Gray goo scenario

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A summary of the gray goo scenario by How Stuff Works (2010), showing Si-based Drexler replicators (1987) taking over the earth.[1] Correctly, Si-based things do not react with each other to make more Si-based products.

In hmolscience, gray goo scenario, aka gray goo problem”, refers to []


In 1987, Eric Drexler, in his Engines of Creation, building on John Neumann's 1951 premise of self-replicating machines, conjectured the following hypothetical scenario:[2]

“I have described [§4] some of what replicating assemblers will do for us if we handle them properly. Powered by fuels or sunlight, they will be able to make almost anything (including more of themselves) from common materials. Living organisms are also powered by fuels or sunlight, and also make more of themselves from ordinary materials. But unlike assembler-based systems, they cannot make ‘almost anything’. Genetic evolution has limited life to a system based on DNA, RNA, and ribosomes, but memetic evolution will bring life-like machines based on nanocomputers and assemblers. I have already described how assembler-built molecular machines will differ from the ribosome-built machinery of life. Assemblers will be able to build all that ribosomes can, and more; assembler-based replicators will therefore be able to do all that life can, and more. From an evolutionary point of view, this poses an obvious threat to otters, people, cacti, and ferns—to the rich fabric of the biosphere and all that we prize.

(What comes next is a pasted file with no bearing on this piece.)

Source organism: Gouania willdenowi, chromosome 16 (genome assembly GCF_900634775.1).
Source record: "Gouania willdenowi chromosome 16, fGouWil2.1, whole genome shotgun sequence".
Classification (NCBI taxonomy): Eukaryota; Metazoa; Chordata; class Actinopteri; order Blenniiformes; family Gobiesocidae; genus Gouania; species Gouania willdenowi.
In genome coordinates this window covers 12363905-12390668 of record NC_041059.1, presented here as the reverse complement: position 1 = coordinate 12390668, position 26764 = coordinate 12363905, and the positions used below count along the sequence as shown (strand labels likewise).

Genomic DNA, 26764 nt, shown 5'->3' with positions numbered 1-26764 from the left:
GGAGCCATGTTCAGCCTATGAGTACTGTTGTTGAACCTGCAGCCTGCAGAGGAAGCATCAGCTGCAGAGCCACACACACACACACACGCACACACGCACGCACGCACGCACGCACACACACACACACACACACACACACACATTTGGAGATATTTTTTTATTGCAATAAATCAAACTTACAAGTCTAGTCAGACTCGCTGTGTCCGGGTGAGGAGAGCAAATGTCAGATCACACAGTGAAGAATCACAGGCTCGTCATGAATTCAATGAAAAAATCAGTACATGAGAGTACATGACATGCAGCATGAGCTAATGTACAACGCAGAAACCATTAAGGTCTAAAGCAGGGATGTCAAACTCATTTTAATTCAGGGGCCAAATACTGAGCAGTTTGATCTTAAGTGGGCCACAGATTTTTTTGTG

The early transistorized computers soon beat the most advanced vacuum-tube computers because they were based on superior de-vices. For the same reason, early assembler-based replicators could beat the most advanced modern organisms. ‘Plants’ with leaves no more efficient than today's solar cells could out-compete real plants, crowding the biosphere with an inedible foliage. Tough, omnivorous ‘bacteria’ could out-compete real bacteria: they could spread like blowing pollen, replicate swiftly, and reduce the biosphere to dust in a matter of days. Dangerous replicators could easily be too tough, small, and rapidly spreading to stop—at least if we made no preparation. We have trouble enough controlling viruses and fruit flies. Among the cognoscenti of nanotechnology, this threat has become known as the ‘gray goo problem’ Though masses of uncontrolled replicators need not be gray or gooey, the term ‘gray goo’ emphasizes that replicators able to obliterate life might be less inspiring than a single species of crabgrass. They might be ‘superior’ in an evolutionary sense, but this need not make them valuable. We have evolved to love a world rich in living things, ideas, and diversity, so there is no reason to value gray goo merely because it could spread. Indeed, if we prevent it, we will thereby prove our evolutionary superiority. The gray goo threat makes one thing perfectly clear: we cannot afford certain kinds of accidents with replicating assemblers.